What’s up with that picture earlier in the article?
This is what I found in just one (1) liter of Pemex gasoline.
This liter of gasoline was pumped directly from a relatively new looking Pemex station in Merida. By putting the gasoline TEMPORARILY into a clear, clean, soda-pop bottle, you can see how much water – and how much sediment was in this 1 liter of Pemex Magna gas. For perspective, there was roughly 2 teaspoons of water in this liter – no Pemex truck was there filling the tanks – I bought the gas early during the cool of the morning, yada, yada, yada. Putting a some of your station’s gasoline into a clear flexible container can let you see what settles out, but:
Again, only use approved containers for gasoline . . .
I would guess that this station has been there at least 10 years, but was recently remodeled to look sparkly and new – so, the problem may be leaking USTs at the station, or the water and rust may be coming from some larger storage tanks used to fill the gasoline transport trucks?
All I know is that I am now a bit more eager to only buy Pemex gasoline from a station that really is only a year or 3 old.
Detail oriented readers may have noted that all the solid crud in the bottle (rust and dirt?) were isolated in the water layer. Since water is heavier than gasoline, water pools at the bottom of our car’s gas tanks – and it acts as a sediment filter – trapping the nasty solid stuff in the water layer, even when shaken. This provides a visual warning for 2 other items: (1) If you run your tank completely empty – you may be sucking in 2-3 years of accumulated sediment/rust laden water into your fuel filter and system. (2) If you dump a shot of alcohol (ethanol is preferable to not harm rubber or plastic fuel system parts) – like the gas dryer stuff people use in the USA, then you may release several years worth of accumulated rust/sediment into your fuel system in one shot.
In either case, this can explain why some savvy travelers keep a spare fuel filter (or 2) in their car when taking long trips. Cheap insurance?
~ for when buying gasoline at older roadside Pemex stations when traveling? ~
**Sidelights on fuel system deposits:
Over the past few years shops have noticed that they are having more complaints about drive-ability issues including: poor fuel economy, hesitation, stalling, rough idle, hard starting, engine knock, and even misfiring.
These problems are typically caused by the buildup of “varnish” deposits in fuel injectors or throttle body, and by carbon deposits on the intake valves, head, and combustion chamber. These buildups are caused by reduced amounts of detergent & dispersants – which happens at the gasoline refiners.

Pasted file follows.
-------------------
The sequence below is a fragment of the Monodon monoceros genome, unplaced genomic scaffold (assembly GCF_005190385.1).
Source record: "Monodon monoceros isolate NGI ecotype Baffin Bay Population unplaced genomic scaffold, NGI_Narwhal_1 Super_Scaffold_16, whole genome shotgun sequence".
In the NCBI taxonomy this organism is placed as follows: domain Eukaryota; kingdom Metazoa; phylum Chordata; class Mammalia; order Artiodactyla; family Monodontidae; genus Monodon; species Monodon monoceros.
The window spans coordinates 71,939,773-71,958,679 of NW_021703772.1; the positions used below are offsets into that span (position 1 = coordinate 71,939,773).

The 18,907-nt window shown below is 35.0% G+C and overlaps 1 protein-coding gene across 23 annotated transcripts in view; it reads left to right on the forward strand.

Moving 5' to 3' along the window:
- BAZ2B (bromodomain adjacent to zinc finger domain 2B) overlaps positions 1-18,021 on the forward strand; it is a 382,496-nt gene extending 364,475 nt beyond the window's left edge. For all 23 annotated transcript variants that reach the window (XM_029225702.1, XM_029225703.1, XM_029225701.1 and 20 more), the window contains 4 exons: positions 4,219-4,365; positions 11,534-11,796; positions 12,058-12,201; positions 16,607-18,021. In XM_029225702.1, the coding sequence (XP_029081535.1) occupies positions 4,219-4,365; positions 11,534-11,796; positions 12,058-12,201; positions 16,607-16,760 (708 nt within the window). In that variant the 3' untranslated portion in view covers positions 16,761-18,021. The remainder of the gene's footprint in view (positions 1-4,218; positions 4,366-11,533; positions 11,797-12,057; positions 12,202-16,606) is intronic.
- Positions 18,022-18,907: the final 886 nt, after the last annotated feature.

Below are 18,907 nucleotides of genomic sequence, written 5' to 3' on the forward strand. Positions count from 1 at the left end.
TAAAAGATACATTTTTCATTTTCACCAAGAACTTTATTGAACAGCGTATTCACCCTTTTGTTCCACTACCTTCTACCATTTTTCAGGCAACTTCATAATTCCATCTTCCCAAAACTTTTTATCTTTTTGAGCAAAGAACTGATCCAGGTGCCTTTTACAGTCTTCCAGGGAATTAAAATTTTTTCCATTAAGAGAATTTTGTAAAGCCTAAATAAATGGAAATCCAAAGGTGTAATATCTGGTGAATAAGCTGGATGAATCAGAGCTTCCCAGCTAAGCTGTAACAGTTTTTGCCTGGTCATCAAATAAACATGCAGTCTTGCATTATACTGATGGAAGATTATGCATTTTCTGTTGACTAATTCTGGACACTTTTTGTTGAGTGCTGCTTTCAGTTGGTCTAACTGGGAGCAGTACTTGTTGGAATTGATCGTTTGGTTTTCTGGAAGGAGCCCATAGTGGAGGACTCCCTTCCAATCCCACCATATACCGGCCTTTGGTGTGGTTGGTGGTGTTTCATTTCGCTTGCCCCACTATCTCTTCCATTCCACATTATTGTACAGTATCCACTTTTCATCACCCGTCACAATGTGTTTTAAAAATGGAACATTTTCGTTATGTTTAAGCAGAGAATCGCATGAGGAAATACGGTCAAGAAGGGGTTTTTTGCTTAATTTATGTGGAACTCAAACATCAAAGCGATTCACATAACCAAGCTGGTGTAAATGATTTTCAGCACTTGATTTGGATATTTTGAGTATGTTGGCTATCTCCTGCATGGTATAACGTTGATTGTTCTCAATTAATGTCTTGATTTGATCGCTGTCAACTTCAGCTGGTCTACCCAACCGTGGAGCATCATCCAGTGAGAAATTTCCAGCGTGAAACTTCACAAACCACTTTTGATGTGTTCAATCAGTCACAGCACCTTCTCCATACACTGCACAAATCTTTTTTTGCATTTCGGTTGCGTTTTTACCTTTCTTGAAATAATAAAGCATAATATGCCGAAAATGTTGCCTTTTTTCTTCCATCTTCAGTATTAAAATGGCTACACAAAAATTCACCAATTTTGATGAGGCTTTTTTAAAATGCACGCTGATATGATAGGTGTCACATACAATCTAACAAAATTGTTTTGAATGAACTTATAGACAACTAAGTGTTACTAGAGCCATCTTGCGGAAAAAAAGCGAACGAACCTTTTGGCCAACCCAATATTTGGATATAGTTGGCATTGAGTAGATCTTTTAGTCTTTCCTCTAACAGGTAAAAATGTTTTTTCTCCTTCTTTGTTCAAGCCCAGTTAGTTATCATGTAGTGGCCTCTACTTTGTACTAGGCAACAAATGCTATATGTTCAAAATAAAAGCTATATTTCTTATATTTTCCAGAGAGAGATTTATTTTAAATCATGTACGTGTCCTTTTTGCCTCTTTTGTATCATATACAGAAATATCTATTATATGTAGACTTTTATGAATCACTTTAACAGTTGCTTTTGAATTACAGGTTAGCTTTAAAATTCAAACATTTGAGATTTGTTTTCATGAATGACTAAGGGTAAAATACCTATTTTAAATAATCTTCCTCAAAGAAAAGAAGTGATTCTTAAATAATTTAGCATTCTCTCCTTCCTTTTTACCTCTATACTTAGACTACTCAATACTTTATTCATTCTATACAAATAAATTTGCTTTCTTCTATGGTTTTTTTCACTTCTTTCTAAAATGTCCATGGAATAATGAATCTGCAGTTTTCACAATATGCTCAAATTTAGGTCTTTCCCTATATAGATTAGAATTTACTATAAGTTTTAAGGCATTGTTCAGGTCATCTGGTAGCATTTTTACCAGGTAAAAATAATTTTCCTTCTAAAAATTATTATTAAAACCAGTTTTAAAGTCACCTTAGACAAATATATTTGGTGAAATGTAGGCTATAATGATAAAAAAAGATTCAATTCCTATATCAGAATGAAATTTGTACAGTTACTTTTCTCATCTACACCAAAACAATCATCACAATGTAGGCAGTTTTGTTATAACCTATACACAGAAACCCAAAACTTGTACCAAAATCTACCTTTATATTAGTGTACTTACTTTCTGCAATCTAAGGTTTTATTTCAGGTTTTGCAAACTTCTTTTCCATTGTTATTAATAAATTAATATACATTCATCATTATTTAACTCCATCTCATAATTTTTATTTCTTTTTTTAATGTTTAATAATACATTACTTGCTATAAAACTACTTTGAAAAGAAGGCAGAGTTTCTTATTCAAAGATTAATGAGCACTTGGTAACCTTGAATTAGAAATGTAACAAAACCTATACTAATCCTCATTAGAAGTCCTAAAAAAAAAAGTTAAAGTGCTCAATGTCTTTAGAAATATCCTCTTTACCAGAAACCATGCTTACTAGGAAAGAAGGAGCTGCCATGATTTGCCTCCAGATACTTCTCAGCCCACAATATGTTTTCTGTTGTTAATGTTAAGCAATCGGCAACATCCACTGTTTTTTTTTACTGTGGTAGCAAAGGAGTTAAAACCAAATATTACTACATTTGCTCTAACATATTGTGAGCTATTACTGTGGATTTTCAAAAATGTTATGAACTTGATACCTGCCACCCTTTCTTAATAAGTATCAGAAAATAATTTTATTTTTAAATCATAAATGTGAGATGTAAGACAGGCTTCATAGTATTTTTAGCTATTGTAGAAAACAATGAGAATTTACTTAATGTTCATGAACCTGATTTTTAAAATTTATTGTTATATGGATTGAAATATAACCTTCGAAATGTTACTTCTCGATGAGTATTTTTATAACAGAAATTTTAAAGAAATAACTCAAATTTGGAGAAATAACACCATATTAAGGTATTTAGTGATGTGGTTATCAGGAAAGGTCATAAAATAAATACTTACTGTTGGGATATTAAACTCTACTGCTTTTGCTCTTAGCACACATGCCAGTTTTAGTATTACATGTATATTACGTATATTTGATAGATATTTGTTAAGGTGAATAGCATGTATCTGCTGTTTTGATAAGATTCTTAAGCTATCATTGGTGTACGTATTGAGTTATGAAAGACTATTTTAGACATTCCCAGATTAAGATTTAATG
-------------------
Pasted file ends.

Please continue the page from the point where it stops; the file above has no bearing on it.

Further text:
This seems to be an issue with Mexican gasoline, but have been less frequent in the USA since the mid ’90’s, when the EPA forced refiners to add detergents to meet Additive Concentration requirements (see EPA reference above). When refiners and distributors add only minimal amounts of detergents, they save money, but it causes engine problems, increases emissions, and lowers gas mileage.
Modern cars have knock sensors and other computer controls, so they adjust fuel to air & engine timing to accommodate lower quality fuels. As the computer adjusts air-to-fuel rations and retards ignition timing to inhibit knocking, it simultaneously reduces horsepower, increases emissions, and reduces fuel mileage. Engines with higher compression ratios (like Mercedes, VW Passats, etc) do suffer physical damage if low quality gasoline is used over a longer time periods
Unfortunately, we have found ZERO recent government or private studies to determine fuel quality either in the USA or Mexico, so, we have no current data on the levels of detergent & additives that control deposits. Experience with Pemex gas says that its quality is not good – giving lower gas mileage even with clean well-maintained fuel systems.
Why Fuel Related Deposits Are a Problem:
Fuel varnish deposits accumulate inside fuel injectors, giving poor spray pattern, large fuel droplets that do not vaporize quickly, causing engines to run less much less efficiently. In addition to rough idle, you might experience hesitation, poor fuel economy and increased HC emissions. A lean fuel mixture also increases the risk of detonation and pre-ignition. Fuel system deposits in the motor tend to form during the “heat soak” period that occurs after a hot motor has been shut off. Shorter trips and more frequent trips cause these deposits to build up faster.
Deposits on intake valves restrict airflow through the intake ports, causing high speed power losses. The gunky deposits also act like sponges, temporarily absorbing fuel sprayed by the injectors. This “sponging” interferes with the mixing of air and fuel, causing a hesitation and reduced acceleration. Excessive deposits eventually cause valve sticking & valve burning. Typical intake valve deposits are formed by normal combustion, but they build up more rapidly if the valve guides or seals are worn and the engine is sucking oil down the guides. A single treatment with a good fuel system cleaner like Techron or BG can remove all these deposits – as noted by a blackening of engine oil after use of a good cleaner on a dirty motor.